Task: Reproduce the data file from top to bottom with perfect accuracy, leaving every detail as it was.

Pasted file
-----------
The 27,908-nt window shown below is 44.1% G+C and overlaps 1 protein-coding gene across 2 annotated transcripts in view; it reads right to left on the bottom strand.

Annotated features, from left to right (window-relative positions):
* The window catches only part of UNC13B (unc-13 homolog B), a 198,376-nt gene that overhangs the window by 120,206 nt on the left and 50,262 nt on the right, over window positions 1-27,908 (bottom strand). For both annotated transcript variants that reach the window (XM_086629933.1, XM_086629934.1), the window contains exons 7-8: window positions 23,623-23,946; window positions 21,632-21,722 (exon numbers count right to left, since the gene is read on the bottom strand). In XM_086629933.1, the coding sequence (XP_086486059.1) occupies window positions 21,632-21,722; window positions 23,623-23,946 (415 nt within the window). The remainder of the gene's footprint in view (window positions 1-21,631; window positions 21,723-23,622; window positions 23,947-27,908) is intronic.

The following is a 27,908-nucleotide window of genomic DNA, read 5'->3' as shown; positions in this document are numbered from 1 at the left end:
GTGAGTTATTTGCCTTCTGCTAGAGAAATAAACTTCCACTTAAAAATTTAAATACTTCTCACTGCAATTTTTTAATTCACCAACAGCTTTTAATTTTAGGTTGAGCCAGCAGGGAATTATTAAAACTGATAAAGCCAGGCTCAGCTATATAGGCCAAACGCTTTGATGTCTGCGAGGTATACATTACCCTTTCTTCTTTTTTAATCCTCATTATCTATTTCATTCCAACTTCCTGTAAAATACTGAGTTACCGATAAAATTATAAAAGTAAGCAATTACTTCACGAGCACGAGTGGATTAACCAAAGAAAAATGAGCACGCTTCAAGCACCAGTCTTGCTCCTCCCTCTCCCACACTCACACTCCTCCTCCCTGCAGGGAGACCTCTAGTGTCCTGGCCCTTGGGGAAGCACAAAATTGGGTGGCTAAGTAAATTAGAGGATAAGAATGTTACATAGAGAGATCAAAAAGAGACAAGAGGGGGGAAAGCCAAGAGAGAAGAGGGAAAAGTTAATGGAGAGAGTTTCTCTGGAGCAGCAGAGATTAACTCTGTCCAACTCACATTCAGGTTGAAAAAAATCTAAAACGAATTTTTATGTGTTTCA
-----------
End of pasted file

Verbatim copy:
The 27,908-nt window shown below is 44.1% G+C and overlaps 1 protein-coding gene across 2 annotated transcripts in view; it reads right to left on the bottom strand.

Annotated features, from left to right (window-relative positions):
* The window catches only part of UNC13B (unc-13 homolog B), a 198,376-nt gene that overhangs the window by 120,206 nt on the left and 50,262 nt on the right, over window positions 1-27,908 (bottom strand). For both annotated transcript variants that reach the window (XM_086629933.1, XM_086629934.1), the window contains exons 7-8: window positions 23,623-23,946; window positions 21,632-21,722 (exon numbers count right to left, since the gene is read on the bottom strand). In XM_086629933.1, the coding sequence (XP_086486059.1) occupies window positions 21,632-21,722; window positions 23,623-23,946 (415 nt within the window). The remainder of the gene's footprint in view (window positions 1-21,631; window positions 21,723-23,622; window positions 23,947-27,908) is intronic.

The following is a 27,908-nucleotide window of genomic DNA, read 5'->3' as shown; positions in this document are numbered from 1 at the left end:
GTGAGTTATTTGCCTTCTGCTAGAGAAATAAACTTCCACTTAAAAATTTAAATACTTCTCACTGCAATTTTTTAATTCACCAACAGCTTTTAATTTTAGGTTGAGCCAGCAGGGAATTATTAAAACTGATAAAGCCAGGCTCAGCTATATAGGCCAAACGCTTTGATGTCTGCGAGGTATACATTACCCTTTCTTCTTTTTTAATCCTCATTATCTATTTCATTCCAACTTCCTGTAAAATACTGAGTTACCGATAAAATTATAAAAGTAAGCAATTACTTCACGAGCACGAGTGGATTAACCAAAGAAAAATGAGCACGCTTCAAGCACCAGTCTTGCTCCTCCCTCTCCCACACTCACACTCCTCCTCCCTGCAGGGAGACCTCTAGTGTCCTGGCCCTTGGGGAAGCACAAAATTGGGTGGCTAAGTAAATTAGAGGATAAGAATGTTACATAGAGAGATCAAAAAGAGACAAGAGGGGGGAAAGCCAAGAGAGAAGAGGGAAAAGTTAATGGAGAGAGTTTCTCTGGAGCAGCAGAGATTAACTCTGTCCAACTCACATTCAGGTTGAAAAAAATCTAAAACGAATTTTTATGTGTTTCA